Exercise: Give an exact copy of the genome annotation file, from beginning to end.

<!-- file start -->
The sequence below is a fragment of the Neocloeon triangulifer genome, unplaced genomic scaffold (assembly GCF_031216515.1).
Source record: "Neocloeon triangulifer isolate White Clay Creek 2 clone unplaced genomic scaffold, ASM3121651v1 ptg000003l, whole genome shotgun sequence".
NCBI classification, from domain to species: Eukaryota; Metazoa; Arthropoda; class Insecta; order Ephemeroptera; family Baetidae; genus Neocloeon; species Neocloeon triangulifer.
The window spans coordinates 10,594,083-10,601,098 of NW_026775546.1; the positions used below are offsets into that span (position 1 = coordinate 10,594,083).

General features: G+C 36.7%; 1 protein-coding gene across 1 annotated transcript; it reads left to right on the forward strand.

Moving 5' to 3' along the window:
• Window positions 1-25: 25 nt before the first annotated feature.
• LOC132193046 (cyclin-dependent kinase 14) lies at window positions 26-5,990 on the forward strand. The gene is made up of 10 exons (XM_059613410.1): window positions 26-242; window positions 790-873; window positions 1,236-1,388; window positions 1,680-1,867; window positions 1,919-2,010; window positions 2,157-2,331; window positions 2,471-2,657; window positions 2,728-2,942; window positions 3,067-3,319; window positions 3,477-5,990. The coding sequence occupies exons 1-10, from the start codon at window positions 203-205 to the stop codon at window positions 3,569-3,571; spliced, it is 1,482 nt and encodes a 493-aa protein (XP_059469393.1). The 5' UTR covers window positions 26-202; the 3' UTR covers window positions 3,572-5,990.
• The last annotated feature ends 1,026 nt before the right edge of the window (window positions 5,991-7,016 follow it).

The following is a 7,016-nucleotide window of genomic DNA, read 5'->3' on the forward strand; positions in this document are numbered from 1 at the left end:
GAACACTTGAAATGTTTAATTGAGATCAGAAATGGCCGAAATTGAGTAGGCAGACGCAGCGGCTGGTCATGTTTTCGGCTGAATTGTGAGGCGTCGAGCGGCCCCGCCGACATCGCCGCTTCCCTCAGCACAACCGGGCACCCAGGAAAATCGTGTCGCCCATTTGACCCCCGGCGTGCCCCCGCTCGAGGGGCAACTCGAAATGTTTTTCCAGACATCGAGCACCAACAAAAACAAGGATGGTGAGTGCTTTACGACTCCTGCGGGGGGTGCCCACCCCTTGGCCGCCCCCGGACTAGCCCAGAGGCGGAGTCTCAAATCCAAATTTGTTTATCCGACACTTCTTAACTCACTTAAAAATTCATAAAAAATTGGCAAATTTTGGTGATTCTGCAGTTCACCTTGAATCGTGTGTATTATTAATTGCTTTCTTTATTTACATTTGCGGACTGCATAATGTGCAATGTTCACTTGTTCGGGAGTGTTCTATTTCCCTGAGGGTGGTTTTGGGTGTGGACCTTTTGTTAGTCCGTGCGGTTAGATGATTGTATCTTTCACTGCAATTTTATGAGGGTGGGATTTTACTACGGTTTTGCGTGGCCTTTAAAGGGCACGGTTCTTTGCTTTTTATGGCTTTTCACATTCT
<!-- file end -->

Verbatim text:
The sequence below is a fragment of the Neocloeon triangulifer genome, unplaced genomic scaffold (assembly GCF_031216515.1).
Source record: "Neocloeon triangulifer isolate White Clay Creek 2 clone unplaced genomic scaffold, ASM3121651v1 ptg000003l, whole genome shotgun sequence".
NCBI classification, from domain to species: Eukaryota; Metazoa; Arthropoda; class Insecta; order Ephemeroptera; family Baetidae; genus Neocloeon; species Neocloeon triangulifer.
The window spans coordinates 10,594,083-10,601,098 of NW_026775546.1; the positions used below are offsets into that span (position 1 = coordinate 10,594,083).

General features: G+C 36.7%; 1 protein-coding gene across 1 annotated transcript; it reads left to right on the forward strand.

Moving 5' to 3' along the window:
• Window positions 1-25: 25 nt before the first annotated feature.
• LOC132193046 (cyclin-dependent kinase 14) lies at window positions 26-5,990 on the forward strand. The gene is made up of 10 exons (XM_059613410.1): window positions 26-242; window positions 790-873; window positions 1,236-1,388; window positions 1,680-1,867; window positions 1,919-2,010; window positions 2,157-2,331; window positions 2,471-2,657; window positions 2,728-2,942; window positions 3,067-3,319; window positions 3,477-5,990. The coding sequence occupies exons 1-10, from the start codon at window positions 203-205 to the stop codon at window positions 3,569-3,571; spliced, it is 1,482 nt and encodes a 493-aa protein (XP_059469393.1). The 5' UTR covers window positions 26-202; the 3' UTR covers window positions 3,572-5,990.
• The last annotated feature ends 1,026 nt before the right edge of the window (window positions 5,991-7,016 follow it).

The following is a 7,016-nucleotide window of genomic DNA, read 5'->3' on the forward strand; positions in this document are numbered from 1 at the left end:
GAACACTTGAAATGTTTAATTGAGATCAGAAATGGCCGAAATTGAGTAGGCAGACGCAGCGGCTGGTCATGTTTTCGGCTGAATTGTGAGGCGTCGAGCGGCCCCGCCGACATCGCCGCTTCCCTCAGCACAACCGGGCACCCAGGAAAATCGTGTCGCCCATTTGACCCCCGGCGTGCCCCCGCTCGAGGGGCAACTCGAAATGTTTTTCCAGACATCGAGCACCAACAAAAACAAGGATGGTGAGTGCTTTACGACTCCTGCGGGGGGTGCCCACCCCTTGGCCGCCCCCGGACTAGCCCAGAGGCGGAGTCTCAAATCCAAATTTGTTTATCCGACACTTCTTAACTCACTTAAAAATTCATAAAAAATTGGCAAATTTTGGTGATTCTGCAGTTCACCTTGAATCGTGTGTATTATTAATTGCTTTCTTTATTTACATTTGCGGACTGCATAATGTGCAATGTTCACTTGTTCGGGAGTGTTCTATTTCCCTGAGGGTGGTTTTGGGTGTGGACCTTTTGTTAGTCCGTGCGGTTAGATGATTGTATCTTTCACTGCAATTTTATGAGGGTGGGATTTTACTACGGTTTTGCGTGGCCTTTAAAGGGCACGGTTCTTTGCTTTTTATGGCTTTTCACATTCT